Dogs love being scratched, and when you hit that spot and and they start kicking their leg, it is definitely amusing to watch. It’s usually a spot between their hip and their belly, and the reaction ranges between a twitch and full on kicking. Some dogs have their spot elsewhere; even behind their ear is a possibility. It is a source of enjoyment for many owners, but there is often the question of why do they do that? Why do they react that way to scratching? Especially since its usually only one spot that gets this reaction.
It is actually a reflex. Whether its a protective reflex or a reflex to skin irritation usually depends on where the ‘spot’ is and what their reaction is. If you look closely, you can usually tell what the reasoning is. They are very distinct difference between a protective reflex and a skin irritation.
The reaction for a protective reflex is usually more of a twitch, whether it is a small twitch or a large one. It is also usually in reaction to scratching a spot by the hip or on the belly and it is usually more for male dogs than female. Like the human male reflex to protect their groin, dogs have the same reflex. While it doesn’t account for all of it, it is a common reason why dogs kick their legs.
The instinct to protect the groin is natural to all animals. Not only are they hoping to protect their reproduction organs, it is also usually a sensitive are in general, and therefore easily injured. This is also why some dogs will respond with the same kicking motion when you are not scratching by their hips. You may be scratching near a sensitive spot that hurts if you touch it. They will react this way when it isn’t close enough to the sensitive spot to actually hurt them, but close enough for the dog to be alerted and to want to protect themselves.
The other reason for the kicking reaction is a skin irritation. There are three different reasons that they may kick because of skin irritation. It is possible that you are actually scratching an irritated spot. It is also possible that the scratching actually causes a skin irritation. A third reason that is possible is that it is a neurological reaction.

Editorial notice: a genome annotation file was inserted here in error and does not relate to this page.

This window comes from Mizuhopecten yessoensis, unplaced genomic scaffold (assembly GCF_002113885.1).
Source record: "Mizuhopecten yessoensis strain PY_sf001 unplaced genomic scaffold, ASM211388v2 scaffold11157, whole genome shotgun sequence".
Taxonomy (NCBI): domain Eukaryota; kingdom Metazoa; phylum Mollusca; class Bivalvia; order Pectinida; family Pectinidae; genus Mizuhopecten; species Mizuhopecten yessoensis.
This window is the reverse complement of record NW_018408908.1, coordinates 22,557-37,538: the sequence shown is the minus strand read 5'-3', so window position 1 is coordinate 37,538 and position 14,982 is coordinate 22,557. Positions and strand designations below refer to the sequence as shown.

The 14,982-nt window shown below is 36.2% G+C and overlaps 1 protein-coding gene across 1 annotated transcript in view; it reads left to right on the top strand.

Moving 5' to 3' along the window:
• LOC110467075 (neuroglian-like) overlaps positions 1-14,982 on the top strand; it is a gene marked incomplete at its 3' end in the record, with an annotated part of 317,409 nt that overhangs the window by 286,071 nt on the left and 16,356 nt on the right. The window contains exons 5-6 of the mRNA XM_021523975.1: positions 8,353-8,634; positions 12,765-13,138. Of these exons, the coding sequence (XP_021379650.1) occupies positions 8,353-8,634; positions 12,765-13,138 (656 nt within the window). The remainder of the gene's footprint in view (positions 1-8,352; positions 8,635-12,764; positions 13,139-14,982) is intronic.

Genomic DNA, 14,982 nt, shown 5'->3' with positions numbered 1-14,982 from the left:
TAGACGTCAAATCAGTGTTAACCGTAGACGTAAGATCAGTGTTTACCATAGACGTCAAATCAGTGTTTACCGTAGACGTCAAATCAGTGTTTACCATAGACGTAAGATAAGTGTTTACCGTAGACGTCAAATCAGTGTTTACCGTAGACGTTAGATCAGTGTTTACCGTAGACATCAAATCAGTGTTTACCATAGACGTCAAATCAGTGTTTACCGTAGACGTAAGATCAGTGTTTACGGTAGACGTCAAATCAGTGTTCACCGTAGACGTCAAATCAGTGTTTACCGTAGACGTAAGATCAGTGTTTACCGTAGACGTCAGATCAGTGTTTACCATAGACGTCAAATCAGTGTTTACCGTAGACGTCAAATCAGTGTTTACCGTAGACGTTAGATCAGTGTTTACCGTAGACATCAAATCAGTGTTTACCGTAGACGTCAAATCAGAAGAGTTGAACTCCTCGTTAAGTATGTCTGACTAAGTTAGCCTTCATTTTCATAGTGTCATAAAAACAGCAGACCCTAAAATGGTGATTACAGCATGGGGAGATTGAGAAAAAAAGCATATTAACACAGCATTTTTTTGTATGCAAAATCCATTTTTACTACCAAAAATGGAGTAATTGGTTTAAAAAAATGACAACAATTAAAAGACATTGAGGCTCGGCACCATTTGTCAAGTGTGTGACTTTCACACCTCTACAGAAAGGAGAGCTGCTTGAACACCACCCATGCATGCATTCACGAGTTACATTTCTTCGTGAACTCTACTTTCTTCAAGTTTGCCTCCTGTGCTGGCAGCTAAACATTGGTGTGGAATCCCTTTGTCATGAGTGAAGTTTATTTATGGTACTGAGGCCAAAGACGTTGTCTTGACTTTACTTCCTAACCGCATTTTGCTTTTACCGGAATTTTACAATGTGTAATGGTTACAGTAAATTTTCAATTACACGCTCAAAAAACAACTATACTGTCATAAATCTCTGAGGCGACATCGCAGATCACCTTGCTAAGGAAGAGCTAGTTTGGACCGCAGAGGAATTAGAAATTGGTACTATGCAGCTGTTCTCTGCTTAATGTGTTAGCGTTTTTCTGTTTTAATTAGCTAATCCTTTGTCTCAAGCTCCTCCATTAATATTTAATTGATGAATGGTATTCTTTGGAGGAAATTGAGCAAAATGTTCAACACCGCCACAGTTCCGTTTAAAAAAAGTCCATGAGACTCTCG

Often times dog owners will scratch an irritated spot without realizing it. The dog won’t tell you that the spot itches, but they can’t always reach the spot that itches with their legs. So the dog is kicking his leg because you are scratching a spot that was irritating them and they are thinking that because you can reach it, maybe they can too.
It is also possible that, for a similar reason, your scratching is causing the irritation, or perhaps just worsening it. Dogs don’t complain about something that hurts or something that itches. They usually just ignore it. When you scratch a spot that is already irritated, for whatever reason, while they might not have been scratching it already, the action of you scratching the dog made it itch more.
It is also possible that the action itself caused the itch. While the spot may not have itched before, it is entirely possible that the owner is scratching too hard or too light, making the spot itch to the dog. It is a spot that might not have itched otherwise. Similar to when something tickles on a human, the touch is causing them to itch.
There is also neurological reasons. There are many dogs that have issues neurologically due to inbreeding, bad genetics or a number of diseases. There are some dogs whose inbreeding causes they brains to swell causes seizures in extreme cases, as well as reactions such as kicking in minor cases. If this is the case, there are usually other signs of neurological problems and the dog owner should consult a Veterinarian.
Whatever the reason that the dog is itching, the reaction is still amusing to watch for any dog owner. Whether they are itching, twitching or kicking, it is something that could be caused by a number of reasons. The most common ones being a protective reflex or a skin irritation. In most cases, there is no need for concern from the dog owners, but if you are worried that your dog’s kicking may be cause for concern, contact a Veterinarian.